As the 10 year treasury yield hit a 7-year high on Thursday, the market got jittery. Specifically, many investors fear the fed’s increasingly hawkish monetary policies will put the brakes on the 9-year bull market rally. As a result, stocks sold-off. However, not all stocks are created equally, and some very attractive high-yielders extended their unwarranted slides. Here is a list of 100 high-yield stocks that have continued to sell-off, followed by five specific high-yielders that are attractive and worth considering.
Triton is an intermodal shipping container company (i.e. the ubiquitous steel boxes on ships, trains and trucks), and it offers a tempting 6.3% dividend yield. But before you consider owning shares (or hanging on to the shares you already own), you might want to consider a couple big risks.
With the bull market running for over nine years now, not a day goes by where someone doesn’t claim the end is near. Nonetheless, the economy continues to strengthen, and no one knows for sure when the next bear will arrive. However, we do know that not all stocks move in lockstep with the broad market indexes, and opportunities constantly arise to cater your investment portfolio to meet your own specific needs. This article reviews our top 10 high-yield contrarian opportunities, from across 10 different investment categories, all for you to consider as you build and manage your own investment portfolio.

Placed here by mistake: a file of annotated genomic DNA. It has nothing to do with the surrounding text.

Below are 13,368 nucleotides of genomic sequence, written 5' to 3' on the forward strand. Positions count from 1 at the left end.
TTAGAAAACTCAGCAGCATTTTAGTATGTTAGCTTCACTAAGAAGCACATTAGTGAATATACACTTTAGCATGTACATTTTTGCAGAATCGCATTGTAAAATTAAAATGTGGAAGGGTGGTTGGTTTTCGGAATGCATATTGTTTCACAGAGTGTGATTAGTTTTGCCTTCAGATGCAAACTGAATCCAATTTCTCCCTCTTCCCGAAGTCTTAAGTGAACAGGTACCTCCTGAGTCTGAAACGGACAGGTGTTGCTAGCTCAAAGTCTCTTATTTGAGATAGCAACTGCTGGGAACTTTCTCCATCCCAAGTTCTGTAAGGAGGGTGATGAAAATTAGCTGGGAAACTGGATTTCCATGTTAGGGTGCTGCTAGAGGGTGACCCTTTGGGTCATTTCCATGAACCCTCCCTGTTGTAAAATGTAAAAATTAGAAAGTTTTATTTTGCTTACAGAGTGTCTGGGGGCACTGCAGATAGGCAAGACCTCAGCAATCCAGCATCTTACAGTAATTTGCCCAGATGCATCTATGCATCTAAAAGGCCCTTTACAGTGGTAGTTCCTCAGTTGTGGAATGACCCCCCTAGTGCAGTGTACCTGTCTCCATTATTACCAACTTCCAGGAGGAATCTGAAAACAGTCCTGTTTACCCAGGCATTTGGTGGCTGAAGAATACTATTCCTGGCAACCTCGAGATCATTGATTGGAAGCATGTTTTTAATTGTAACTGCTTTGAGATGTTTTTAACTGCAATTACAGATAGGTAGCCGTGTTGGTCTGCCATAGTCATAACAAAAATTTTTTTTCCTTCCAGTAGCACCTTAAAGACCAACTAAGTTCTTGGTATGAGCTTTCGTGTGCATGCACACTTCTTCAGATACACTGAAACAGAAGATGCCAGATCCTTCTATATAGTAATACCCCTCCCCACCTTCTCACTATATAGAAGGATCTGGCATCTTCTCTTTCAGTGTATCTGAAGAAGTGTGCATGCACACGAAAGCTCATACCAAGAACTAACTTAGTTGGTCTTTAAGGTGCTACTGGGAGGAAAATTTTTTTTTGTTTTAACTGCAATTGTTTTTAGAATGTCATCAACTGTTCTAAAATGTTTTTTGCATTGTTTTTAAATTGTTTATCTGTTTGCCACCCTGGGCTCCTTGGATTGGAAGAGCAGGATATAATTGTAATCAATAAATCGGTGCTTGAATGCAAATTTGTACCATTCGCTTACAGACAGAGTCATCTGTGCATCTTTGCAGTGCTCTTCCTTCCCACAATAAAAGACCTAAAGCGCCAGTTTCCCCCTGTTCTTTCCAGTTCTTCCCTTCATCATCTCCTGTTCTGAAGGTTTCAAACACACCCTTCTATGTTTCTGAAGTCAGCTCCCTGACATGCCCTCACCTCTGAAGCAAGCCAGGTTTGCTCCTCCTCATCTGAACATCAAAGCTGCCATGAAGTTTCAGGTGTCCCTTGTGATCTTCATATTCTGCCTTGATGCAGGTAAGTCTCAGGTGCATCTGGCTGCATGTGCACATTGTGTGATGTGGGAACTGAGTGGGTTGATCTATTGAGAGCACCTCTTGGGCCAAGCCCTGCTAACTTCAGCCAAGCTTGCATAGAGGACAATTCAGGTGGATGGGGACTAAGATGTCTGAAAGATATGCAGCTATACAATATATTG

Tsakos Energy Navigation (TNP) is a marine shipping company (mainly crude oil) that offers an array of high-yield equities including 5 series of preferred shares with dividend yields from 7.9% to 9.5% and common shares offering a 5.8% dividend yield. But before you start trying to decide which of Tsakos’ many high-yield securities you want to invest in, you might first want to consider whether you believe the business will actually produce the cash flows necessary to support those payments to investors. This article details the two biggest risks threatening Tsakos’ future ability to pay, and then reviews the differences between the company’s array of high yield securities. We conclude with our thoughts on how income-focused investors might want to “play” Tsakos.
“Dogs of the Dow” is basically a high-dividend contrarian strategy, whereby an investor selects annually for investment the ten Dow Jones (DIA) stocks with the highest dividend yields. This article reviews one particular Dog that we consider particularly attractive right now because of overblown trade war fears, its low volatility, its big growing dividend, and because the market is vastly underestimating its improved business.
Interestingly, after 2 years of underperformance, REITs have staged a bit of a comeback (see chart), but why has WP Carey REIT (WPC) not kept pace? This diversified commercial property REIT has a tempting 6.2% yield, but this article considers the safety of that yield, as well as some important clues about the valuation and the opportunities going forward.